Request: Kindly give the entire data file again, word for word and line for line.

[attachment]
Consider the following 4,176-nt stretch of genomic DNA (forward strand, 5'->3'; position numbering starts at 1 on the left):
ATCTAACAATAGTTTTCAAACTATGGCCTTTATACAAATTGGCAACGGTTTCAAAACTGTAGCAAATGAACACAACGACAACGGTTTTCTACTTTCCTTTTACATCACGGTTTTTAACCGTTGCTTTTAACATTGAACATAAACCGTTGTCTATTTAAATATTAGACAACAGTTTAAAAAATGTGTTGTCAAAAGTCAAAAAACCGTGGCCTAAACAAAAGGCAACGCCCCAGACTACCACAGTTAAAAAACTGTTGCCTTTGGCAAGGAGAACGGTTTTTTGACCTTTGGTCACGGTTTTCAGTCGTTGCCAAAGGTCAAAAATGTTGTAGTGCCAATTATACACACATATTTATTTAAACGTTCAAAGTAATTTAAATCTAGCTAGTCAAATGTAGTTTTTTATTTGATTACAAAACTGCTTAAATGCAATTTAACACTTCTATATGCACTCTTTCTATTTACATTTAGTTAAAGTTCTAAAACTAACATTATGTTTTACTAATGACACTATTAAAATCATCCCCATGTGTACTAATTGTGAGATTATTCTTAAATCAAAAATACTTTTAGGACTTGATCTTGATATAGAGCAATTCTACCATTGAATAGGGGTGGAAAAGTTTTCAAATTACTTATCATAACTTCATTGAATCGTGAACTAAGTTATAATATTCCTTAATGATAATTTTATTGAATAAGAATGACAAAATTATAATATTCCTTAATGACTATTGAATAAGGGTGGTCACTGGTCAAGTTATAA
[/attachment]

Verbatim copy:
Consider the following 4,176-nt stretch of genomic DNA (forward strand, 5'->3'; position numbering starts at 1 on the left):
ATCTAACAATAGTTTTCAAACTATGGCCTTTATACAAATTGGCAACGGTTTCAAAACTGTAGCAAATGAACACAACGACAACGGTTTTCTACTTTCCTTTTACATCACGGTTTTTAACCGTTGCTTTTAACATTGAACATAAACCGTTGTCTATTTAAATATTAGACAACAGTTTAAAAAATGTGTTGTCAAAAGTCAAAAAACCGTGGCCTAAACAAAAGGCAACGCCCCAGACTACCACAGTTAAAAAACTGTTGCCTTTGGCAAGGAGAACGGTTTTTTGACCTTTGGTCACGGTTTTCAGTCGTTGCCAAAGGTCAAAAATGTTGTAGTGCCAATTATACACACATATTTATTTAAACGTTCAAAGTAATTTAAATCTAGCTAGTCAAATGTAGTTTTTTATTTGATTACAAAACTGCTTAAATGCAATTTAACACTTCTATATGCACTCTTTCTATTTACATTTAGTTAAAGTTCTAAAACTAACATTATGTTTTACTAATGACACTATTAAAATCATCCCCATGTGTACTAATTGTGAGATTATTCTTAAATCAAAAATACTTTTAGGACTTGATCTTGATATAGAGCAATTCTACCATTGAATAGGGGTGGAAAAGTTTTCAAATTACTTATCATAACTTCATTGAATCGTGAACTAAGTTATAATATTCCTTAATGATAATTTTATTGAATAAGAATGACAAAATTATAATATTCCTTAATGACTATTGAATAAGGGTGGTCACTGGTCAAGTTATAA